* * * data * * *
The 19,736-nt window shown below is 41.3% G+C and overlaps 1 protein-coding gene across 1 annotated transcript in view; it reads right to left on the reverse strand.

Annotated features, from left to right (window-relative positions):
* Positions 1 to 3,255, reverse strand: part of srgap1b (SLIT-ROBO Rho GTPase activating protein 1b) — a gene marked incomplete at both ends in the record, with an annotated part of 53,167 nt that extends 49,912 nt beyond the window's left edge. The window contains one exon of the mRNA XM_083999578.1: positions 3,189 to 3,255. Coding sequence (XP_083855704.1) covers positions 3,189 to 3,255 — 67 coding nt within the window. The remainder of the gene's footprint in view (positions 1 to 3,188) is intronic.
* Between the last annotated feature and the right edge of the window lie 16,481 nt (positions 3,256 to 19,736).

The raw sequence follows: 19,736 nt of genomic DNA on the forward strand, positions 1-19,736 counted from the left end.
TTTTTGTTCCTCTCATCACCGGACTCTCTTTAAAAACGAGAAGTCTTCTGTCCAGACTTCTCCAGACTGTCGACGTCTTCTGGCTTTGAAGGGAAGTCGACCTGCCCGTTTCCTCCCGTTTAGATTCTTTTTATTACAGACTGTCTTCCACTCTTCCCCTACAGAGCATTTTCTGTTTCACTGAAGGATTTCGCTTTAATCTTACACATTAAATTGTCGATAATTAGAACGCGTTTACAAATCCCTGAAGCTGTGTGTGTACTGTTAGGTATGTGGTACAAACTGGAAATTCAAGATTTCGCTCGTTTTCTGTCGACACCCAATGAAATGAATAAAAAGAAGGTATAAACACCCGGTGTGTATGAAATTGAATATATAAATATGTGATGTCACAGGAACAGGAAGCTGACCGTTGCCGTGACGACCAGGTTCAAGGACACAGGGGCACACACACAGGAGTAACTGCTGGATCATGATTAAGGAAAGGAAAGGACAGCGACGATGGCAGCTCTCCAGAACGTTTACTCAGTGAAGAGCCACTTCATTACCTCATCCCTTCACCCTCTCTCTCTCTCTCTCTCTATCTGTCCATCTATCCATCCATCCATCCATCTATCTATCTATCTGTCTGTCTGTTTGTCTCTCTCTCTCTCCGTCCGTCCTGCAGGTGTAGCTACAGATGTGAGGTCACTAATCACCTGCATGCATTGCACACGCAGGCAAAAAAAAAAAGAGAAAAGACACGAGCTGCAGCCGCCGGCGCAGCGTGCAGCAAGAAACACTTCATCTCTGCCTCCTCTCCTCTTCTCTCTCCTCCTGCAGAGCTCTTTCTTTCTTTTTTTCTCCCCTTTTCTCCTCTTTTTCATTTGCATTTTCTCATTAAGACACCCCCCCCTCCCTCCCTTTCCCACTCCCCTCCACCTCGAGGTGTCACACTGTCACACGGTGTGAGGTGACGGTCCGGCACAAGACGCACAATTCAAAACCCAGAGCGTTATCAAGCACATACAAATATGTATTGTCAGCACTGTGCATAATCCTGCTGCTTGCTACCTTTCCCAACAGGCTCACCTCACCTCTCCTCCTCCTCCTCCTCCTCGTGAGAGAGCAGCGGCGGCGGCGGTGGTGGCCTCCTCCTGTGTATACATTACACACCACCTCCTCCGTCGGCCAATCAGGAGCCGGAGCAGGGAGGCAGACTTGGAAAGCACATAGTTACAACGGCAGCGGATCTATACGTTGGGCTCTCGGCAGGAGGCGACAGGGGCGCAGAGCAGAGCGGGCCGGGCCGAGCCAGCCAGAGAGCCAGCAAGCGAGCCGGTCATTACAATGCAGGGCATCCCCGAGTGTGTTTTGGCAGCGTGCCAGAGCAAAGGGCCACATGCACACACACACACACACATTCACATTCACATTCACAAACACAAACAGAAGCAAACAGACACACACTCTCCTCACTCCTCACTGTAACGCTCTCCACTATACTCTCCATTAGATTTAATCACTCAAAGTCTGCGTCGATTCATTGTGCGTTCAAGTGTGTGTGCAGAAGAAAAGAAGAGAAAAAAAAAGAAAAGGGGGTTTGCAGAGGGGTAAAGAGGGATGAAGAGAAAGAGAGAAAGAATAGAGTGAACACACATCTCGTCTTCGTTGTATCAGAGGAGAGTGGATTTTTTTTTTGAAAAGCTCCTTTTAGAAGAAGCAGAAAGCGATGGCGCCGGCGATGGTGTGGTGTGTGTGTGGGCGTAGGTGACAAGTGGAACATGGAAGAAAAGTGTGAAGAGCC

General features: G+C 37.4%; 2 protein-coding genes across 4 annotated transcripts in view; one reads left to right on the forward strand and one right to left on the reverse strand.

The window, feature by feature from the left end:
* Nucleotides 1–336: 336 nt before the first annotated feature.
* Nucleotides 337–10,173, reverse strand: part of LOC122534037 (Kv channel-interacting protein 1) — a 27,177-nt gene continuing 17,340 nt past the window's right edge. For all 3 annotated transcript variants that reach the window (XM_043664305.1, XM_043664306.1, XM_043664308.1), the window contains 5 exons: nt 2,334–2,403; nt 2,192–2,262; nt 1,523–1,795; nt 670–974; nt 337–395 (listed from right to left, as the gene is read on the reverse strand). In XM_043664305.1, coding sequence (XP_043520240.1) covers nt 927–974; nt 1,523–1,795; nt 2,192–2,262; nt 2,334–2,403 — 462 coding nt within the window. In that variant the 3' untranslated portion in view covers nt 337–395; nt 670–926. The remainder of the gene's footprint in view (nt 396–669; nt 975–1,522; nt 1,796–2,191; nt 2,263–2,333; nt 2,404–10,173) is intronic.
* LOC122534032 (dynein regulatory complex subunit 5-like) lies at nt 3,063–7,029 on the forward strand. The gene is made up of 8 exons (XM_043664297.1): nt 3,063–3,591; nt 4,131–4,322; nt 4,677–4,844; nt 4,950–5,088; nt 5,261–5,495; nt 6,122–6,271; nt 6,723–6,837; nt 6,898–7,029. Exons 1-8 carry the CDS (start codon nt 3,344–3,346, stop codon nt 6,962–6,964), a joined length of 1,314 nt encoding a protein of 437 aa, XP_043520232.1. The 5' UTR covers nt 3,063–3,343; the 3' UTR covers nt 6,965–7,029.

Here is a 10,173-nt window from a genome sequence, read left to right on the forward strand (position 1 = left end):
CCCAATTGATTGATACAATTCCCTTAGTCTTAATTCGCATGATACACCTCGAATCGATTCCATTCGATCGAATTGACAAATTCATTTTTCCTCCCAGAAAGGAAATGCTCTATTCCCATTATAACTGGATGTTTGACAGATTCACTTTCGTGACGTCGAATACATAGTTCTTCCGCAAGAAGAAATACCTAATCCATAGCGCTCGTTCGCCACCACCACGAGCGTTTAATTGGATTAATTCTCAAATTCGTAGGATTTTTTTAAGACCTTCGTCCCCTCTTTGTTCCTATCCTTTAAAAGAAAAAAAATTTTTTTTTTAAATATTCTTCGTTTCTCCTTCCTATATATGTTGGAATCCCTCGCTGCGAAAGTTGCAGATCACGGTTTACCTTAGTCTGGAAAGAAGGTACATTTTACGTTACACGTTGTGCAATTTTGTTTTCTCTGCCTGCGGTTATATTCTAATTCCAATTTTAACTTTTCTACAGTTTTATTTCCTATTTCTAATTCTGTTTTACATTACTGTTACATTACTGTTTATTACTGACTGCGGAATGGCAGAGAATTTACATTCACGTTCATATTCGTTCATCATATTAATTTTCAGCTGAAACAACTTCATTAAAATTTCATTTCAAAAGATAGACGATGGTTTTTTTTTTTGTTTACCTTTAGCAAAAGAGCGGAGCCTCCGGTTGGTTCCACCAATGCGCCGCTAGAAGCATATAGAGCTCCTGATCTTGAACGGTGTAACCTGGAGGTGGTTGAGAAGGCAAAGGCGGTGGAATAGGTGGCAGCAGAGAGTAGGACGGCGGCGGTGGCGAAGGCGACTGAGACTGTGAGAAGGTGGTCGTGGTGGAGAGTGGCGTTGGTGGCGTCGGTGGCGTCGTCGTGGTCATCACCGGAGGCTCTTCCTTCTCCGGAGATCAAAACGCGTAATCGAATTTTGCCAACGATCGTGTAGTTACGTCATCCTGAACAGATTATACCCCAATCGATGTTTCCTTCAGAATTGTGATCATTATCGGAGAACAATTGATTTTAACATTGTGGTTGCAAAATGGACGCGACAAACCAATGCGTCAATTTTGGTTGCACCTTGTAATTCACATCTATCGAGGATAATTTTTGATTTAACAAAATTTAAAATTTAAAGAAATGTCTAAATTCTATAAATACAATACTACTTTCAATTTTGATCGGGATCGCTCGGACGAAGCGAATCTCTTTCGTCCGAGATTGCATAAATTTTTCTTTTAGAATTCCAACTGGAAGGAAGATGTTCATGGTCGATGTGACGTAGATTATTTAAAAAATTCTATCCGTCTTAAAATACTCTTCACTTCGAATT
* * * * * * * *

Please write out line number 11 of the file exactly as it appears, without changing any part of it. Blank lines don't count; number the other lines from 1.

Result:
* LOC122534032 (dynein regulatory complex subunit 5-like) lies at nt 3,063–7,029 on the forward strand. The gene is made up of 8 exons (XM_043664297.1): nt 3,063–3,591; nt 4,131–4,322; nt 4,677–4,844; nt 4,950–5,088; nt 5,261–5,495; nt 6,122–6,271; nt 6,723–6,837; nt 6,898–7,029. Exons 1-8 carry the CDS (start codon nt 3,344–3,346, stop codon nt 6,962–6,964), a joined length of 1,314 nt encoding a protein of 437 aa, XP_043520232.1. The 5' UTR covers nt 3,063–3,343; the 3' UTR covers nt 6,965–7,029.